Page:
Soccer and the city : the unwieldy national in Dionne Brand's "What we all long for"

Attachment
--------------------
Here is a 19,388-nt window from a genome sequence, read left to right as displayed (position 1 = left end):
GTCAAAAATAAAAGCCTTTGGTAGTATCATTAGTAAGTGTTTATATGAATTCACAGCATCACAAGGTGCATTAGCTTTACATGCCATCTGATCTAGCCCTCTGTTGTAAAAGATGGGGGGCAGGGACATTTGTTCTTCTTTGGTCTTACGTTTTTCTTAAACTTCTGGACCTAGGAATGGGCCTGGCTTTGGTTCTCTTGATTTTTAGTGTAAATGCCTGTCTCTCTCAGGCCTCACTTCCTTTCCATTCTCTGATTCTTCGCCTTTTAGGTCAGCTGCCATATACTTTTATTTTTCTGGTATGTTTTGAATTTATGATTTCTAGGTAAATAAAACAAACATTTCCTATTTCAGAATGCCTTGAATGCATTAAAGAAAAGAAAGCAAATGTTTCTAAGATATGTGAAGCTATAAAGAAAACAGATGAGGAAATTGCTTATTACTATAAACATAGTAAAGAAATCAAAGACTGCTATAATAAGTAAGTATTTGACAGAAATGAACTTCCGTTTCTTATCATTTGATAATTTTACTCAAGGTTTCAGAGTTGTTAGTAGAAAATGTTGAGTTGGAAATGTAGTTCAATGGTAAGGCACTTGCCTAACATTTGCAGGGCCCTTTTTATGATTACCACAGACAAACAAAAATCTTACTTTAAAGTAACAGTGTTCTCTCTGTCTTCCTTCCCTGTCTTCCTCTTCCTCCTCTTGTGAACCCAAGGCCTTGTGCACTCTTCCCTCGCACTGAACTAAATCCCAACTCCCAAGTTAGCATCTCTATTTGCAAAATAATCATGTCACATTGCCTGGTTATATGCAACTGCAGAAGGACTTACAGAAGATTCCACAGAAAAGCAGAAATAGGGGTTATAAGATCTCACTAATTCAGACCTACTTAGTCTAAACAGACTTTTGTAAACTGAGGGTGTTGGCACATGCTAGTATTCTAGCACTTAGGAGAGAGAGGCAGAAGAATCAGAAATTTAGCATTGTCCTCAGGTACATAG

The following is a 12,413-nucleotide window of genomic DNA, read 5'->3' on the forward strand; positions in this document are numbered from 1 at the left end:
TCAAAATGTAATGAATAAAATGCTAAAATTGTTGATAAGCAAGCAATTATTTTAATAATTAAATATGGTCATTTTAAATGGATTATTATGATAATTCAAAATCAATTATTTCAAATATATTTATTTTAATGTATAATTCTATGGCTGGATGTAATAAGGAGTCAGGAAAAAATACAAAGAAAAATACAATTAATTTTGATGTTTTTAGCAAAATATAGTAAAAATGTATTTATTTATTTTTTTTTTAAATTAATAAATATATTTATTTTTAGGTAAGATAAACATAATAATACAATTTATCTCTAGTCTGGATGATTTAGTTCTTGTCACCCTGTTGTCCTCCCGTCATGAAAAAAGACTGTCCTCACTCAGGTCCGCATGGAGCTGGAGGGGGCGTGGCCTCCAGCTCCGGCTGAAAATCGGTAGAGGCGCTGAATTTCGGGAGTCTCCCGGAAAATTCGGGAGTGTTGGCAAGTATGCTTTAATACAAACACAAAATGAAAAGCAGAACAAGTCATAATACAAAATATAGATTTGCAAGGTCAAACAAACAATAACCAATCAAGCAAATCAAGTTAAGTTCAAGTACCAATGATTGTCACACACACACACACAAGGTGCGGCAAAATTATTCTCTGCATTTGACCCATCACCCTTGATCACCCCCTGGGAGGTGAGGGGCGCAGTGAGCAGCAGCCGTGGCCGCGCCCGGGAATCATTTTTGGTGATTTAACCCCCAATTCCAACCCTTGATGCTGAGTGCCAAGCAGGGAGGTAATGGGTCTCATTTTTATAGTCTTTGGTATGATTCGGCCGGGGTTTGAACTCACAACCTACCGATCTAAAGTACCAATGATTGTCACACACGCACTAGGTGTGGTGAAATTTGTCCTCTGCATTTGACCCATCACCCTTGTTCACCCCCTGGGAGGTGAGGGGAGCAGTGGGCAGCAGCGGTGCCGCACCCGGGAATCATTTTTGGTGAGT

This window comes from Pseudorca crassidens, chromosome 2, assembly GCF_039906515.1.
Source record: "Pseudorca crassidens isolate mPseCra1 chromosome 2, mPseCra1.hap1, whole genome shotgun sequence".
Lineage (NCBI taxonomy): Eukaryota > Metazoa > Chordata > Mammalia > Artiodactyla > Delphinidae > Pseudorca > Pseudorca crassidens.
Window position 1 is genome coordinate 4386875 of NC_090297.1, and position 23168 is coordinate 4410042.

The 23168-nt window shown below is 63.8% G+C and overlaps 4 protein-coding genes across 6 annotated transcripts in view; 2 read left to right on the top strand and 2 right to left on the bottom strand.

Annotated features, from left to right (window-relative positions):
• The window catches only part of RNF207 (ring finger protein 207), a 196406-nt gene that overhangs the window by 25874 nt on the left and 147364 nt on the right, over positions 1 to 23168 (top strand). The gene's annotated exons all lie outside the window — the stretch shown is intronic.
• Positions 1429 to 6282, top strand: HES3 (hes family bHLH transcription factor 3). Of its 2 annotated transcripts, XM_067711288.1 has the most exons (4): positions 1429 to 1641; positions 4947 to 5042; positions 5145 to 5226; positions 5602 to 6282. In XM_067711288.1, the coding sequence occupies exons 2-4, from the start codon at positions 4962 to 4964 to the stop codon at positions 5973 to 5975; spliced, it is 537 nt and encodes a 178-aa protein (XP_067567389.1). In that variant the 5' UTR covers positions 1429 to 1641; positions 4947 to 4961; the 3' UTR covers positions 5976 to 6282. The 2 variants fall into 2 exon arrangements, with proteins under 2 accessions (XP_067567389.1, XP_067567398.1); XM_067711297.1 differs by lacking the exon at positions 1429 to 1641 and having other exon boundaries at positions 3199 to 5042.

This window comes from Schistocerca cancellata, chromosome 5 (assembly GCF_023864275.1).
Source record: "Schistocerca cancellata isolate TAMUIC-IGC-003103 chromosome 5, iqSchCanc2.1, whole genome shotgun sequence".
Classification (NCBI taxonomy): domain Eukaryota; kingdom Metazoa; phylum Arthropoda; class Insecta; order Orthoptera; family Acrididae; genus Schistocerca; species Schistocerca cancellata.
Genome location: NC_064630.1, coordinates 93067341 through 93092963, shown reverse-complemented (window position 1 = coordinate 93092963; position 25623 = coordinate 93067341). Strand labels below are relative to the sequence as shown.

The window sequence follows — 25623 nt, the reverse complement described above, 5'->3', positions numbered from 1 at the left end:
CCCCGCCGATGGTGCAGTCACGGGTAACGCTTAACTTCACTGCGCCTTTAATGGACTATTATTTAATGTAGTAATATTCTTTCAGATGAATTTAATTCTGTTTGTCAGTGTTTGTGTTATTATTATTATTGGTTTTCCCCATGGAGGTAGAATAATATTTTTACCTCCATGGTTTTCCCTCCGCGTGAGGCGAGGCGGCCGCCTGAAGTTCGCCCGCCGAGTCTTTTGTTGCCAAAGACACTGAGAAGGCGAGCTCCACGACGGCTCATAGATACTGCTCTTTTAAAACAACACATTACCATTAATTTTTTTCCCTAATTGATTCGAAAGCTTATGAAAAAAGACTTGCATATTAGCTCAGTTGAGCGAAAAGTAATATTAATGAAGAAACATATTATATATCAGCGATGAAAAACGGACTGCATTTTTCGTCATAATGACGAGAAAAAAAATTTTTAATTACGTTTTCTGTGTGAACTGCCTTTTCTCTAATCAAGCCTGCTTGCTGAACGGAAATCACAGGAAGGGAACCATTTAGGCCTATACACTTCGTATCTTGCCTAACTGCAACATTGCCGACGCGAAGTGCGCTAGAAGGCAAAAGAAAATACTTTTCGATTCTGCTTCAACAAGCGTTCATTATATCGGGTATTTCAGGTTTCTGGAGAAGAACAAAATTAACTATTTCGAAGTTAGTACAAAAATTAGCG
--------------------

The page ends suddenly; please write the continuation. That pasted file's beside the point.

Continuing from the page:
This paper discusses the meanings of soccer in Dionne Brand's What We All Long For. Soccer functions as a signifier of multiculturalism, globalization, and cosmopolitanism in Brand's celebrated novel, but also betrays the extent to which traditional national and ethnic identifications remain applicable in the ostensibly post-national world that the novel depicts. Soccer has functioned in Canadian society both as evidence of multiculturalism and as an emblem of homogenous nationalism, which is to say that the game enacts a subset of the larger identity debate between advocates of pluralism on the one hand and proponents of overarching assimilation on the other. The signification of soccer in What We All Long For, then, is twofold: in addition to representing a moment of slippage in which traditional nationalisms remain obviously in effect, soccer tacitly testifies to the continued currency of "Canadian identity" in a novel that very much wants to move beyond the framing categories of nation and ethnicity.